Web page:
Steve Kerr

Warriors find victory through their grief in win vs. Hawks

NBC Universal, Inc.

SAN FRANCISCO – T-shirts, black with white lettering, were worn all over the Chase Center floor as players and coaches worked out several hours before tipoff Wednesday night. The Warriors were wearing them and so were the visiting Atlanta Hawks.

Across the chest of every T-shirt was a single word: BRATÉ, which translates to “brother” in Serbian. This was a tribute to the late Warriors assistant coach Dejan “Deki” Milojević because that’s how he greeted every man, every day.

This was a night for Deki, from the emotional pregame ceremony to the muted satisfaction with a 134-112 victory.

After bobbing and weaving through the first half, the Warriors hit the afterburners in the third and fourth quarters. Deki would have loved the last 24 minutes.

Milojević, felled by a heart attack during a team dinner at a Salt Lake City restaurant, was only 46 years old. A man of limitless zest who radiated warmth, he was adored and respected by every coach and player. By most anyone who had the pleasure to know him, which required only a few minutes.

So, the Warriors’ hearts were heavy. They were playing in front of their home crowd for the first time in two weeks. They were playing basketball, anywhere, for the first time in nine days – the last seven of which followed Milojević's sudden death.

“It’s very emotional just to walk into the building for the first time on a game night without Deki,” coach Steve Kerr said in his pregame news conference. “Obviously, we’re all wearing our shirts. And there’s images of him with his ever-present smile. It’s very emotional because it’s all still very raw and surreal in a lot of ways.”

Assistant coach Kenny Atkinson, standing in a hallway an hour before tipoff, spoke of the “pain” everyone is experiencing.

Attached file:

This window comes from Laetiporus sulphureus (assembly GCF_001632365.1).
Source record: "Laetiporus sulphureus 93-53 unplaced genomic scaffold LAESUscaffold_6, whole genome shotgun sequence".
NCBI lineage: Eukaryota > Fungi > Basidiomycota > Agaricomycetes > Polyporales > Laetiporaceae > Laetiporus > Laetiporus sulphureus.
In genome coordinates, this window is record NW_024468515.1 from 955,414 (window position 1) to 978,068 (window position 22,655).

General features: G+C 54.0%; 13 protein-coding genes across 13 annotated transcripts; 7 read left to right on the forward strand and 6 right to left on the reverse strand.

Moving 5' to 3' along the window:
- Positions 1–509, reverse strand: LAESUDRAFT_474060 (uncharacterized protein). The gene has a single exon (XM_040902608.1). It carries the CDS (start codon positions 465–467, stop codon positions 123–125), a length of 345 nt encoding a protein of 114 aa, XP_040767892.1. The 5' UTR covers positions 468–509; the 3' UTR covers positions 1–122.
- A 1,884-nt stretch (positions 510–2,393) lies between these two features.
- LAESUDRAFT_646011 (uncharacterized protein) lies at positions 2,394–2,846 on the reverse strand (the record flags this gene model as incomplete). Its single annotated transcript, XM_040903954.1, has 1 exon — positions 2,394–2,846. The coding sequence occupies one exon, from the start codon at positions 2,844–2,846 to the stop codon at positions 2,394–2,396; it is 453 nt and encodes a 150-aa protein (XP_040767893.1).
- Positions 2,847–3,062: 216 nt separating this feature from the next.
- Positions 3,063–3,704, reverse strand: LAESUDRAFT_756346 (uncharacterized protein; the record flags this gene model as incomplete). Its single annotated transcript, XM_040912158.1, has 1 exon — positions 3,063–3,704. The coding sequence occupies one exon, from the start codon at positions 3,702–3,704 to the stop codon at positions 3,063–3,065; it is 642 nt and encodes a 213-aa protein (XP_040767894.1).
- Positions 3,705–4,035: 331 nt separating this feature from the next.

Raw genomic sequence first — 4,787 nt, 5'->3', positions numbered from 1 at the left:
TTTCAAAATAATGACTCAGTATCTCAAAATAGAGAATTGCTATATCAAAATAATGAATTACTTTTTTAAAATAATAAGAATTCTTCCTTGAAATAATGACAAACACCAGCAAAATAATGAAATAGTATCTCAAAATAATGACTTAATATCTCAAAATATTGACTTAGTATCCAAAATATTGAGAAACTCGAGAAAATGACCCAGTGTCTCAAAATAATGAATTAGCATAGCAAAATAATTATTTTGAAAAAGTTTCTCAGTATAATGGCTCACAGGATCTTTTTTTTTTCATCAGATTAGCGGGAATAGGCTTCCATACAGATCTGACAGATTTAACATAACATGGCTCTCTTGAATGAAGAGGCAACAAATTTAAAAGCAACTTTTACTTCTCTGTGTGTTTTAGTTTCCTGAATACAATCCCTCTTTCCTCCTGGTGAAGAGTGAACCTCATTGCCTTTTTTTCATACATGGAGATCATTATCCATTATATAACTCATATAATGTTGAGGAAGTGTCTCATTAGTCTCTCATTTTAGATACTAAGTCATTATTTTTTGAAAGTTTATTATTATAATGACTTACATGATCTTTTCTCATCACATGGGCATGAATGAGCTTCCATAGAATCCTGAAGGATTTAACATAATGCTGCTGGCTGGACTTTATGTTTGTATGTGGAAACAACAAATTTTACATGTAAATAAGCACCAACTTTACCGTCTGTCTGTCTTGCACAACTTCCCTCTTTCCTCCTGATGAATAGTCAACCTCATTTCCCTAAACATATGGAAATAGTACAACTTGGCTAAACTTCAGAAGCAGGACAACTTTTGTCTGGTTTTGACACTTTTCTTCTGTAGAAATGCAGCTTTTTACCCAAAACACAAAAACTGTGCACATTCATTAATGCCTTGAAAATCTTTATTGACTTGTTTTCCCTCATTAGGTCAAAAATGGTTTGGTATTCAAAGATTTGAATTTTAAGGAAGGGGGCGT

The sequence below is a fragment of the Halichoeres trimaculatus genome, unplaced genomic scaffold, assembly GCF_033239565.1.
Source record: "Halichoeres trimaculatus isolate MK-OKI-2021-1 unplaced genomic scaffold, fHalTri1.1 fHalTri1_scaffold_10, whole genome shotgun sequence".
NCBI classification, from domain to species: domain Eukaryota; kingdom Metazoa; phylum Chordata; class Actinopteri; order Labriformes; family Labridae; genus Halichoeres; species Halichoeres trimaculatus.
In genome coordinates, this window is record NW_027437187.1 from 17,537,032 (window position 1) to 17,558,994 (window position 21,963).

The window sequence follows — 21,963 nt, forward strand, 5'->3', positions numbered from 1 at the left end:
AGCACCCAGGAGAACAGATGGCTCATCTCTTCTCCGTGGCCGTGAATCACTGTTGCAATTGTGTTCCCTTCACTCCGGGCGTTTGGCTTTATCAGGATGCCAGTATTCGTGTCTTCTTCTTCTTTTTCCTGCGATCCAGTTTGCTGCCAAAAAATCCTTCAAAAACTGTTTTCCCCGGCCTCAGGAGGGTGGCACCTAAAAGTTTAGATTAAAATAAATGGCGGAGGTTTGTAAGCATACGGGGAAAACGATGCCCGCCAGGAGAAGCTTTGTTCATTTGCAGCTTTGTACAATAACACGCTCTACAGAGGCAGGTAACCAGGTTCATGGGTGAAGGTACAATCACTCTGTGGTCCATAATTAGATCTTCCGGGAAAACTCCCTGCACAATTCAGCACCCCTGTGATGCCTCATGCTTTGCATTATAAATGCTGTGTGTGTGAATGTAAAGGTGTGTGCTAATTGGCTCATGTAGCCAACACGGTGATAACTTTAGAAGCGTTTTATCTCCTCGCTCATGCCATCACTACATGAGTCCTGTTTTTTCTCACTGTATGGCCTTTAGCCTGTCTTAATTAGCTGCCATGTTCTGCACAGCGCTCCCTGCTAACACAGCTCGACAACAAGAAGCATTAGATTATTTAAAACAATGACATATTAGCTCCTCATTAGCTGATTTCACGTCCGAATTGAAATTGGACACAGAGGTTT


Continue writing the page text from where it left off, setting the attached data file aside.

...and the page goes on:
“It’s real,” said Atkinson, who skipped that fateful dinner to go to bed early. “We all feel it. [The coaches] will always miss him as a man, and we already miss him as a coach. He challenged us. He made all of us better.”

Assistant coach Kris Weems could only shake his head and describe his feelings as “the presence of absence.”

“Deki is going to be in my head for quite some time,” Dario Šarić, the Croatian forward who was extremely close to Milojević, said after the game.

This is, for the Warriors, a death in the family. Not just any death, but one some witnessed in real time. Not just any member of the family, but everybody’s favorite, perhaps because his love of humanity was so palpable.

This is, for the NBA, a death in the extended family. Milojević, who built his legend of off his gregariousness and three consecutive MVP awards in Serbia, has friends all over the map. Two members of the Hawks – guard Bogdan Bogdanović and assistant coach Igor Kokoškov – were particularly close to him.

“I had a chance to speak with Igor in the immediate,” Atlanta head coach Quin Snyder said. “And you can feel the emotion and the pain. Both have been very stoic but it’s not difficult at all to recognize the depth of emotion and how they’re mourning.

“In some ways, to be here tonight and for those guys to be able to participate, in this evening, in the celebration of Deki’s life is a good thing – for us and for them knowing how close they were.”

The pregame ceremony, with a video tribute, was unusual in that Kerr took the microphone, and opted not for a ritual moment of silence but rather that the sellout crowd (18,064) “give Deki an ovation that he can hear up in heaven.”

The roar lasted about 40 seconds. Deki’s widow, Natasa, in the building with their son Nikola and daughter Masa, was brought to tears.

“It was very emotional,” Kerr said. “A lot of guys were in tears as the ball was being tipped.”

The Warriors are no closer to a consistent starting lineup, and the rotations continue to look like a lab experiment. They’re still two rungs below the NBA elite and one below teams good enough to avoid the play-in tournament. This was, essentially, an encouraging effort toward high-quality hoops.

“Getting out and playing is probably the very best thing that the players can do to get their minds off the sorrow we’ve all felt this past week,” Kerr said afterward. “It’s good to finally get out on the court, but we needed all that time over the past week to prepare for this.”

This game was, in many ways, dedicated to Deki.

This night was, in every way, an expression of love for him.

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